Grant seeking is a distinct form of fundraising – one that can seem like a complete mystery. That’s why I asked Diane H. Leonard to share some tips. She’s not only written grants, she’s successfully helped others write them. More importantly, she’s even worked in a foundation that gave out grants. She has seen it all. And she knows what works. Diane is on Twitter @dianehleonard. She goes into much more detail in The Nonprofit Academy training Tips & Tricks from the Foundation Side of Grant Seeking.

Tips & Tricks from the Foundation Side of Grant Seeking

Diane H Leonard on grant seeking tips
By , GPC

Most grant professionals have a winding story for how they became a “grant writer.” My story started as the Program Office for the Michigan Women’s Foundation. Being a program officer was a HUGE part of my “story” for why I work on the grant seeking side and why I founded DH Leonard Consulting & Grant Writing Services back at the beginning of 2006, but many people don’t know that. The lessons I learned sitting in the chair of a program officer and working with peers in the grant making field from The Kresge Foundation, The Community Foundation of Southeastern Michigan, The Nokomis Foundation and the like have forever shaped my approach to grant seeking.

The lessons I learned defined my approach that nonprofit capacity building and ultimately an organization’s grant readiness is a critical aspect of each and every grant application.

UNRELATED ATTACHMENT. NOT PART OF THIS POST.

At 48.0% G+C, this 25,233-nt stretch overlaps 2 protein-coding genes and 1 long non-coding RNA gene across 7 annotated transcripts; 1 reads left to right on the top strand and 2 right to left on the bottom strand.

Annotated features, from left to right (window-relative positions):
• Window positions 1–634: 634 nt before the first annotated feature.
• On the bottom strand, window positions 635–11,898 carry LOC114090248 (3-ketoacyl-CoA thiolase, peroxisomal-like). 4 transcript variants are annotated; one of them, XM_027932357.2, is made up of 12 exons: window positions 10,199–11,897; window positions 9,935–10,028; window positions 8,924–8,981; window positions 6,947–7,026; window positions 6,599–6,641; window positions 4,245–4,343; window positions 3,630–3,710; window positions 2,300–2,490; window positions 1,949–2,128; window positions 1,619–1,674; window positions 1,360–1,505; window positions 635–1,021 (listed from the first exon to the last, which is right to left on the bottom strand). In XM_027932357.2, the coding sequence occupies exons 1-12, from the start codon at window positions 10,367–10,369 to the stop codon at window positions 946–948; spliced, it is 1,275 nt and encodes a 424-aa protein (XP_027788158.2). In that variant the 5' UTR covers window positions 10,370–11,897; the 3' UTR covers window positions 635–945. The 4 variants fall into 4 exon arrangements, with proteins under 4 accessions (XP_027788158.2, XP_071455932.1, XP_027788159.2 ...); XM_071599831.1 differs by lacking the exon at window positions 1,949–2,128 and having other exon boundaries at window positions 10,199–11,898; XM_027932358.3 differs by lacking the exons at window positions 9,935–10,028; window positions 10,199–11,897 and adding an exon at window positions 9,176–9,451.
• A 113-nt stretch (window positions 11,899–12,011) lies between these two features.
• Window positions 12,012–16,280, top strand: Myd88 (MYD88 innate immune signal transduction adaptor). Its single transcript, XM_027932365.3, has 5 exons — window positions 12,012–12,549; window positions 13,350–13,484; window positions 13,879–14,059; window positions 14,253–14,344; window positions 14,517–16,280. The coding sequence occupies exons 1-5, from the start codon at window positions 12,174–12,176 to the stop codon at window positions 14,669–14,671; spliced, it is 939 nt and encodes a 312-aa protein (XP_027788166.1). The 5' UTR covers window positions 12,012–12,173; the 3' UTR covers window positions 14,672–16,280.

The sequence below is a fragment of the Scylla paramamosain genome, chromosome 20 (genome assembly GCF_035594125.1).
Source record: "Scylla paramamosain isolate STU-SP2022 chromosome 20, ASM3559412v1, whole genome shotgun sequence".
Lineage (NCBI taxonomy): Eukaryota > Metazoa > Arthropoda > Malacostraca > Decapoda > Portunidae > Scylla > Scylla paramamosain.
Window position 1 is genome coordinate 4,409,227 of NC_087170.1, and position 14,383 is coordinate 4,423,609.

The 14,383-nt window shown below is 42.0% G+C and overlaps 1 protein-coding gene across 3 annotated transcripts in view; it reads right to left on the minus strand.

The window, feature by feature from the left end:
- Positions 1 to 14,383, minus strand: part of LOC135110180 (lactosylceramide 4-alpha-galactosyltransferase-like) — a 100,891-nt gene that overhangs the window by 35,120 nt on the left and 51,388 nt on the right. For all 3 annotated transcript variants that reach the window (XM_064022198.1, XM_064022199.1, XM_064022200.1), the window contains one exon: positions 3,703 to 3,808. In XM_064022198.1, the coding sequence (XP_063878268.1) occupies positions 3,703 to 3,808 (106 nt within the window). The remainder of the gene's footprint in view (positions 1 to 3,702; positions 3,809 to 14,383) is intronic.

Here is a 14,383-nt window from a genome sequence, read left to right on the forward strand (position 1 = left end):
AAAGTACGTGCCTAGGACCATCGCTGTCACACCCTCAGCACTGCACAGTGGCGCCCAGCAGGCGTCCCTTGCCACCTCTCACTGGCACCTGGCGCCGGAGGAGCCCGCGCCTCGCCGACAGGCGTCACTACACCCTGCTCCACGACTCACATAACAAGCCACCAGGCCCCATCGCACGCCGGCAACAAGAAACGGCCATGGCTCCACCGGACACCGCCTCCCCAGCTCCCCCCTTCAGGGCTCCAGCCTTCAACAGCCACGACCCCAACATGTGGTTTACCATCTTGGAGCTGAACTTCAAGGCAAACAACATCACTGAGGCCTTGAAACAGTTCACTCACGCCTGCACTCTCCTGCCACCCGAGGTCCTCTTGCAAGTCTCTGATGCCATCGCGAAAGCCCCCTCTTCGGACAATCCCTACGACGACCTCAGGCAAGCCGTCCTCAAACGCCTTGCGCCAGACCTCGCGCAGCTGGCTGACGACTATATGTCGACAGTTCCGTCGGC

Here are the top lessons I learned that I apply to my grant seeking work on a daily basis to help YOU strengthen your grant seeking.

Four Lessons Learned When I Was a Program Officer

  1. Building Relationships Is a Critical Part of Grant Seeking/Grant Making

    Building relationships is a critical part of grant seeking. The reason I talk so much about the “3 R’s of Grant Seeking” (Research, Relationships and wRiting) is in part because relationships help program officers have a strong sense of the work the foundation grantees are doing and report on the activities to their grant making committees and board members.

  2. Do Your Homework

    If you are going to reach out to a program officer, do your homework, be prepared for your conversation, phone call, or email dialogue. Be prepared with talking points that ideally include:

    • A brief introduction of who you are/what group you are with;
    • Why *YOU* think based on your research that your organization/project is a good fit for the foundation’s priorities; and
    • What questions you have about the process based on your thorough research of their published materials so that you can be as competitive in their process as possible.
  3. Pick Up The Phone

    This could also be called, “don’t hide behind email.” Go old school and pick up the phone.
    Now the exception to this is when a foundation or other grant making organization specifically says that phone calls are not welcome. In that case, respect their process and their wishes and follow their allowed communication channels for pre-award conversation if any are available.

  4. Ask for Feedback…After Each Proposal Whether Denied or Funded

    Whether you receive a grant award or are denied, you should ask the program officer with the foundation for feedback on your proposal.

These will help you get your grant seeking on track. I dig into in more detail in my session for The Nonprofit Academy at

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